For the Brownback administration, Docking became a place where crews could be dispatched to a vacant floor to spray paint the governor’s furniture, an activity that set off fire alarms in June 2015.
The basement was a place to stash $10 million worth of new but unused IT equipment behind locked doors.
Hensley, the Topeka Democrat, said the the building’s name had a lot to do with Brownback’s interest in destroying the place.
The iconic 12-story structure with its 1,986 green-tinted windows was named for Robert Docking, the Democrat who became the state’s 38th governor in 1967. His father also served as Kansas governor, and his daughter-in-law, Jill Docking, opposed Brownback in the 1996 U.S. Senate race. She enlisted as the running mate to Democrat Paul Davis when they unsuccessfully challenged Brownback for re-election as governor in 2014.
“The Brownback administration systematically decided to do away with state buildings or change things that had Democrat names on them,” Hensley said.
With Docking seemingly destined for destruction, the Topeka Landmarks Commission tried to save the building, which opened in 1957, by nominating it for the National Register of Historic Places.
Paul Post, an attorney and member of the commission, said the Docking design was cutting edge for the 1950s, with carved marble and sculptures embedded in the exterior. He heard talk that Brownback wanted to turn it into a parking lot.
“We’ve had plenty of that in Topeka," Post said. "I didn’t think we need to do it again.”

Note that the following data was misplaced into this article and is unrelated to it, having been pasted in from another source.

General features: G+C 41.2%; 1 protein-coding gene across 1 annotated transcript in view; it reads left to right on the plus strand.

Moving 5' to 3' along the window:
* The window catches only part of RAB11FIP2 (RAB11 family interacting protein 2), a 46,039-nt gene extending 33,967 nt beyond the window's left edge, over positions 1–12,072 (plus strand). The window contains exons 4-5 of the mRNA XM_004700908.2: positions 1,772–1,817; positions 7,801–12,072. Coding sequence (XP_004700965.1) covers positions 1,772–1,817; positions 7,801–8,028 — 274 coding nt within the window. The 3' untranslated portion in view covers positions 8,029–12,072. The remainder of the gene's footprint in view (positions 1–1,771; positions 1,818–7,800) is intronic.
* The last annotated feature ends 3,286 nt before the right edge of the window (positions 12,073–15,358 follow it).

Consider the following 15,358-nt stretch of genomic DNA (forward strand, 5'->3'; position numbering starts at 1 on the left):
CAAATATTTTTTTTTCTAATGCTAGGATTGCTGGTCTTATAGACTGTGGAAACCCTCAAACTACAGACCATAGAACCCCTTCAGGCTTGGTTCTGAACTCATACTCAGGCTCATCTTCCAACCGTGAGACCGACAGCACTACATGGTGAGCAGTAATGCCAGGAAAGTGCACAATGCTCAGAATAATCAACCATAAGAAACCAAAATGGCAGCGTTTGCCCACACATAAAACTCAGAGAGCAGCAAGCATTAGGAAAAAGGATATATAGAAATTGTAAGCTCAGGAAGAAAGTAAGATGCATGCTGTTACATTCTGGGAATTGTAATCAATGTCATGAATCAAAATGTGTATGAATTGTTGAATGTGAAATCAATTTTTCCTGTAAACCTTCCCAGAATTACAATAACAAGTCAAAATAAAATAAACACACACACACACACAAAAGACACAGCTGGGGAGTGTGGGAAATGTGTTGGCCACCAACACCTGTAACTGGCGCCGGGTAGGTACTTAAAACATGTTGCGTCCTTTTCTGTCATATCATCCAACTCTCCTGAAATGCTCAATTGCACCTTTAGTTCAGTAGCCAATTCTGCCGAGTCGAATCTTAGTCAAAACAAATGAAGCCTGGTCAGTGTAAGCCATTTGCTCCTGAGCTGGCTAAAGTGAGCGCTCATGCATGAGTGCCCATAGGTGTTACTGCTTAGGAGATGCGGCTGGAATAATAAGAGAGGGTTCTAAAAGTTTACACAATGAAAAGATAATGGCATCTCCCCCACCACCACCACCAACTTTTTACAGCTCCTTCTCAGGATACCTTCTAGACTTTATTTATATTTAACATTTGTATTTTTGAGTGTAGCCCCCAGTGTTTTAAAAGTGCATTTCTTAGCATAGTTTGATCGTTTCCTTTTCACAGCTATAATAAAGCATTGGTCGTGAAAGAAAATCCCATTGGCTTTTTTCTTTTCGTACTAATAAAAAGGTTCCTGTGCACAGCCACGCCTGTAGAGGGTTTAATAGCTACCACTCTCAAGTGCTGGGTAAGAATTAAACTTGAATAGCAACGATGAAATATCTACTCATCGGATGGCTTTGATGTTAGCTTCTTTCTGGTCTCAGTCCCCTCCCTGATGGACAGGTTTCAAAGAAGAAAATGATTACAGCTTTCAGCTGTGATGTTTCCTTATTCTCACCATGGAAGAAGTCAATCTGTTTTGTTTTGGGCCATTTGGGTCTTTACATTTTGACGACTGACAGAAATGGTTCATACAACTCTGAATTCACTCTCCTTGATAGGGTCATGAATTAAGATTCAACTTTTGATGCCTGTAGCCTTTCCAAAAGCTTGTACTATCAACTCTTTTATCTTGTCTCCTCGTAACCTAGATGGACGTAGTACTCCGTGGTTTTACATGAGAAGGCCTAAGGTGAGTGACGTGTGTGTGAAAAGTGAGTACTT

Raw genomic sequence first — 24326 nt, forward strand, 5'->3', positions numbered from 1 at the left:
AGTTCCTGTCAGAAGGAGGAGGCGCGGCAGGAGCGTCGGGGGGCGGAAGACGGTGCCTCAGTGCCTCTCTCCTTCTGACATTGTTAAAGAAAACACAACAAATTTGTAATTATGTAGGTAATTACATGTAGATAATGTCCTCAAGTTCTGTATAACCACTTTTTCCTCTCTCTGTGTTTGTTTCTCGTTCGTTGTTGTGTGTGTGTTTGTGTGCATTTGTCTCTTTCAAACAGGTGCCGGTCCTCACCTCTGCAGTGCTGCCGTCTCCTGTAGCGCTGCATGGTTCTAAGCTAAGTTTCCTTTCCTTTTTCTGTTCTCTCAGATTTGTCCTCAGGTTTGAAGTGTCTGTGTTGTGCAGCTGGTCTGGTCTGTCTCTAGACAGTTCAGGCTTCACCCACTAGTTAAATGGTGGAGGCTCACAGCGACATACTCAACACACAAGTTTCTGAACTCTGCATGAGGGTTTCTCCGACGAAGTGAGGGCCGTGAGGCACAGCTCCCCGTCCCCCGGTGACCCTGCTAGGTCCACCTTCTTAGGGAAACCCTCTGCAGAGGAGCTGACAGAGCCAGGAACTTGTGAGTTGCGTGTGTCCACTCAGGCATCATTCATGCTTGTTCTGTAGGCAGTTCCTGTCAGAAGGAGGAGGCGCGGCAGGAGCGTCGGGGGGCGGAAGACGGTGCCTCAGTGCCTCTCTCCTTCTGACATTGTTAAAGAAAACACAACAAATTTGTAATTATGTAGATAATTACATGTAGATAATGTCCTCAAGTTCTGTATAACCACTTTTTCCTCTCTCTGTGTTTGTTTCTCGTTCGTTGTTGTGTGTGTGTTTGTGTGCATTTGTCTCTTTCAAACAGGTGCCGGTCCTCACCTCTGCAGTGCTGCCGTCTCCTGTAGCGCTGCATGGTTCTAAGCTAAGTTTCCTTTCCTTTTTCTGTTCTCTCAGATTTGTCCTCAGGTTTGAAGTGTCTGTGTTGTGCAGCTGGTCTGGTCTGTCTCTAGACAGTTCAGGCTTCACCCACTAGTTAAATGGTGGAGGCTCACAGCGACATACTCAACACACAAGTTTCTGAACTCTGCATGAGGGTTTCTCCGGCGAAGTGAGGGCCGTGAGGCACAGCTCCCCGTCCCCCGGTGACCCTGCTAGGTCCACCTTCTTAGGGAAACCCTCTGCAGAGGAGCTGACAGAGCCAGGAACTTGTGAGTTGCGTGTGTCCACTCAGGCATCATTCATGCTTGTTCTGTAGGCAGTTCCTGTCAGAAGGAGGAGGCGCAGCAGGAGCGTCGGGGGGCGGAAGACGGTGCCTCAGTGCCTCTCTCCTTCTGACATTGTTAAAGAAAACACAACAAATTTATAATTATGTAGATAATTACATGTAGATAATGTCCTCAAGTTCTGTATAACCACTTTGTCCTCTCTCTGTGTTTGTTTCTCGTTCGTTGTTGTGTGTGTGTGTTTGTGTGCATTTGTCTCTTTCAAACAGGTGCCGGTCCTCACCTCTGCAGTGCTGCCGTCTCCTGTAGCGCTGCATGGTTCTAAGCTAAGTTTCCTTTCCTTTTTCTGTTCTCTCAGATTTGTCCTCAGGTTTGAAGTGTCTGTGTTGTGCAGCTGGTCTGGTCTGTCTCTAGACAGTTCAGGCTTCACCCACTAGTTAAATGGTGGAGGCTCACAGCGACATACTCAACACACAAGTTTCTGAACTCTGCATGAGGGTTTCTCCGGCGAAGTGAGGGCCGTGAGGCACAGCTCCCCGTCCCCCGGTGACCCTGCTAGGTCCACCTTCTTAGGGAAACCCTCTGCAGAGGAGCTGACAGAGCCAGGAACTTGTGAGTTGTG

Legislators revolted in 2016 to halt Brownback’s deconstruction program. The catalyst was a lease-purchase deal to build a new power plant north of the Statehouse and replace the heating and cooling system beneath Docking, which stood in the way of demolition. The $20 million contract was signed in December 2015 but left out of the budget Brownback submitted at the start of the 2016 session.
Lawmakers from both parties condemned the administration for sidestepping legislative oversight to pull off the deal, which was financed by Bank of America. In preceding months, the estimated cost for the new energy center was pegged at $12 million.
Under pressure from lawmakers, Brownback’s administration backed out of the deal, paying $2 million for expenses incurred and profits guaranteed to McCarthy Construction, of Leawood. Termination of the financing agreement cost $400,000.
In 2017, a bipartisan panel commissioned McGowan Gordon Construction, with offices in Manhattan and Kansas City, Mo., to tour Docking and develop a report on its potential uses. Although the structure badly needed to be modernized, its bones were solid.
“It is built so hell for stout they cannot implode it,” said Ross Freeman, president of the Pioneer Group, which owns the Dillon House across the street from Docking.
Freeman and others have expressed interest in preserving the building through public-private partnerships. Topeka architect Jeffrey Terrell has drawn up a “bold new design” to spur conversation. In Iowa, retired lawyer Vernon Weems still wants to buy the property, even after the Brownback administration’s response to overtures left him feeling like an unattractive prom date.
“You guys have a backbone there to jump-start anything you want,” Weems said. “All you need is some people willing to sing the right song.”